5 Tips for Breaking Bad News to Your Boss
Sometimes, having really difficult conversations is part of our job. And, even worse, sometimes those talks are with our boss. So, if you have some bad news you need to deliver to your employer, first take a deep breath, and then consider these tips. They might come in handy.
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1. Don’t try to find a way around it.
Avoiding the situation is only going to make things worse and prolong your agony. If you have to deliver some tough news, don’t spend your energy trying to come up with a way to get out of it. Someone else isn’t a better person to deliver the news, and things won’t change if you wait a little while longer. Question the tricks your mind is attempting to play on you, and accept that you need to bite the bullet and do this.
2. Don’t delay.
Your boss will appreciate that you brought this to her attention sooner rather than later. It really only adds insult to injury to delay with this kind of thing. People (and bosses in particular) like to feel like they’re in the know. If the news only makes its way up the chain of command after already circulating throughout the rest of the office, it’s going to make matters worse.
3. Don’t go on and on.
Research has found that people tend to be more verbose when emailing up the ladder. It’s probably because we’re nervous and trying to be thorough when communicating in this context. However, it’s something to keep in mind when delivering bad news to your boss. If you are short and sweet and to the point, rather than going on and on, it could help demonstrate that this isn’t such a big deal after all – that you’re taking it all in stride and everyone else should too.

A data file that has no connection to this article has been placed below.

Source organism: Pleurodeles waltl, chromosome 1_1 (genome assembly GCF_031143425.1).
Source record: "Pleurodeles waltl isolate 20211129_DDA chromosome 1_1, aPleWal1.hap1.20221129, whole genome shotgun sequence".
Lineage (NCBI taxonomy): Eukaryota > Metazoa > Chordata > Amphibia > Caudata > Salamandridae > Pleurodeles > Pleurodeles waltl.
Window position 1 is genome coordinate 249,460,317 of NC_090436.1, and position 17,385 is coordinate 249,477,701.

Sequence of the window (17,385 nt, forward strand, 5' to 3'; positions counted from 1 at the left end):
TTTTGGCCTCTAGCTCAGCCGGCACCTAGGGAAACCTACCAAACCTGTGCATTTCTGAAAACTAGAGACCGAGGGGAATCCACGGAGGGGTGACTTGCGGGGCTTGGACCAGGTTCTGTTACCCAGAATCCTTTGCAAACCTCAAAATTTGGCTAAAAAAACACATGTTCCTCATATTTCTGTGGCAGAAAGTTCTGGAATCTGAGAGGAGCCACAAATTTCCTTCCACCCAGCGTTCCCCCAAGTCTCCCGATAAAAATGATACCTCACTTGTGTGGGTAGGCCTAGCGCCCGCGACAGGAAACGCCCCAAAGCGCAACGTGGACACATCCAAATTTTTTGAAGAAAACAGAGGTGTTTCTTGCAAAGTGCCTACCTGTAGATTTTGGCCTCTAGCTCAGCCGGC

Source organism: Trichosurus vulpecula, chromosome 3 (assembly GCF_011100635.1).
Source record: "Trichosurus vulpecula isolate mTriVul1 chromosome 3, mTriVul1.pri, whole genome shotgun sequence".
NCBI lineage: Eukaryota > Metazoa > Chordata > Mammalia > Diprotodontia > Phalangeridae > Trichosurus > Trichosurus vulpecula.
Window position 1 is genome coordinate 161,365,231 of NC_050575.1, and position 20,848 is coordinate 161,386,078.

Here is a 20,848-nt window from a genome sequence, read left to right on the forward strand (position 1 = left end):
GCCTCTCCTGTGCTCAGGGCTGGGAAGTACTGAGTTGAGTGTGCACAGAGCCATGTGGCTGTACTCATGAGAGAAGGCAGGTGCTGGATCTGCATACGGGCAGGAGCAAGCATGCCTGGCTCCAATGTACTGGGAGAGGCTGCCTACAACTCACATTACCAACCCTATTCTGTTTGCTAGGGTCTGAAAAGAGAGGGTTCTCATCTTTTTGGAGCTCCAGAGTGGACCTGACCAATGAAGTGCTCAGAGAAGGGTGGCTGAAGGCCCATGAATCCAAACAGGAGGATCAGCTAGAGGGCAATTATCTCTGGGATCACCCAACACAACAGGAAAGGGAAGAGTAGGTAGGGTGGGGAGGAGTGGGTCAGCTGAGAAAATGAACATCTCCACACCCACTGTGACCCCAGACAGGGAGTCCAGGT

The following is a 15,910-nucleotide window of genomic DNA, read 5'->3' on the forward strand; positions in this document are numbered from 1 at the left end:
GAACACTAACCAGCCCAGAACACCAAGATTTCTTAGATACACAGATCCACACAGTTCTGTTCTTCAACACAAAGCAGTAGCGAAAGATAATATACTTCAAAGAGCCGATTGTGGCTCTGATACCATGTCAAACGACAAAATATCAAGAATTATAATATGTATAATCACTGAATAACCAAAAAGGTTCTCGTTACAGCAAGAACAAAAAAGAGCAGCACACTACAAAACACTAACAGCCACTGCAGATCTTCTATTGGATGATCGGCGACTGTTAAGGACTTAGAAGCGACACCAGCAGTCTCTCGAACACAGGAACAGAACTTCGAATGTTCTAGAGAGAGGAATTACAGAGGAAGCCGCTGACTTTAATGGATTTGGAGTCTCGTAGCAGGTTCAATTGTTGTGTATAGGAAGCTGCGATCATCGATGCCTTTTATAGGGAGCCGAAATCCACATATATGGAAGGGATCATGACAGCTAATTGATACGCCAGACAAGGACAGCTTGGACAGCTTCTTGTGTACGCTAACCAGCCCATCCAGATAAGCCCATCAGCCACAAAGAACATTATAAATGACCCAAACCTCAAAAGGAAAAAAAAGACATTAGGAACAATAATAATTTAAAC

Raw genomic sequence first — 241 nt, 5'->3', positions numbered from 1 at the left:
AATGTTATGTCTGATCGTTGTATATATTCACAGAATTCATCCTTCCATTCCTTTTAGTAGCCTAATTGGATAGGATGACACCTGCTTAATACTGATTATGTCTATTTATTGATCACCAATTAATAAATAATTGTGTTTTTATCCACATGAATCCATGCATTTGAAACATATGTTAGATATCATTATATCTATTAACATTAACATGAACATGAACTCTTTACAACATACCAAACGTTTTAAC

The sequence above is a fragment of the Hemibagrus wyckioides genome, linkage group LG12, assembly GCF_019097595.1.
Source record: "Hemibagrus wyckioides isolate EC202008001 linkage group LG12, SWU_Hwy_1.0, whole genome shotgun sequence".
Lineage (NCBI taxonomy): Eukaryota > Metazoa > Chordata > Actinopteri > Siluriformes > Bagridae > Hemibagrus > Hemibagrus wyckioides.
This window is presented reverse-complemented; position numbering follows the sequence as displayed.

4. Take responsibility for your part.
When you’ve made a mistake, it’s important not to sugar-coat your response – be direct instead. Take full responsibility for your part in the problem, don’t try to shirk the blame onto someone else or minimize the cost of the error. Your boss will respect you for taking responsibility.
5. Don’t let mistakes happen again.
It’s a somewhat lofty goal (because, we’re only human) but also perhaps a good one to try and never make the same mistake twice. Part of the benefit of owning our errors is that when we face them, we truly learn and grow. So, if you played a part in creating this bad news in the first place, resign yourself to never letting that particular mistake happen again. Your boss will be able to sense this commitment from you, and she’ll notice your progress and growth as you move forward from this.
We all make mistakes. It’s how we handle them when they happen (not if) that distinguishes the leaders from the rest of the crowd. So, be brave, be honest, and tell your boss what you need to say. Everything is going to be all right.
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